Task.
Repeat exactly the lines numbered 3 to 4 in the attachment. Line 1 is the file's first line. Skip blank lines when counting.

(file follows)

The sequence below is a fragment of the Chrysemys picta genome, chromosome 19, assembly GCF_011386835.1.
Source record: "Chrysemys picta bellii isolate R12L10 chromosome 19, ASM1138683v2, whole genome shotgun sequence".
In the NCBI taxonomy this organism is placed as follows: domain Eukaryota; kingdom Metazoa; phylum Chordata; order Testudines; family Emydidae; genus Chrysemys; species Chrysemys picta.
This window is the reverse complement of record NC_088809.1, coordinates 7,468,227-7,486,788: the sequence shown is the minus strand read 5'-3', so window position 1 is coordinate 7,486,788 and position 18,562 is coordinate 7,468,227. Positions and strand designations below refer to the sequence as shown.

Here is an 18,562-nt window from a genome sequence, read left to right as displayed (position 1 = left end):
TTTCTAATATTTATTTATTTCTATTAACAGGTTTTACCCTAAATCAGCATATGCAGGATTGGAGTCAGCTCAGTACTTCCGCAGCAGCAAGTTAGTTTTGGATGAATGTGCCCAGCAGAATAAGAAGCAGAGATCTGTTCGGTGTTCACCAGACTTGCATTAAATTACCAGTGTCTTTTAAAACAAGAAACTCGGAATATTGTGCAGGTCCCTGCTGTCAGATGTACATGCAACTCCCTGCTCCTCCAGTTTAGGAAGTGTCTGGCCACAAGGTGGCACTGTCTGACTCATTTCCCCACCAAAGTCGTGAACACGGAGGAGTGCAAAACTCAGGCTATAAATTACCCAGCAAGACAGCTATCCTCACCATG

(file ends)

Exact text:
In the NCBI taxonomy this organism is placed as follows: domain Eukaryota; kingdom Metazoa; phylum Chordata; order Testudines; family Emydidae; genus Chrysemys; species Chrysemys picta.
This window is the reverse complement of record NC_088809.1, coordinates 7,468,227-7,486,788: the sequence shown is the minus strand read 5'-3', so window position 1 is coordinate 7,486,788 and position 18,562 is coordinate 7,468,227. Positions and strand designations below refer to the sequence as shown.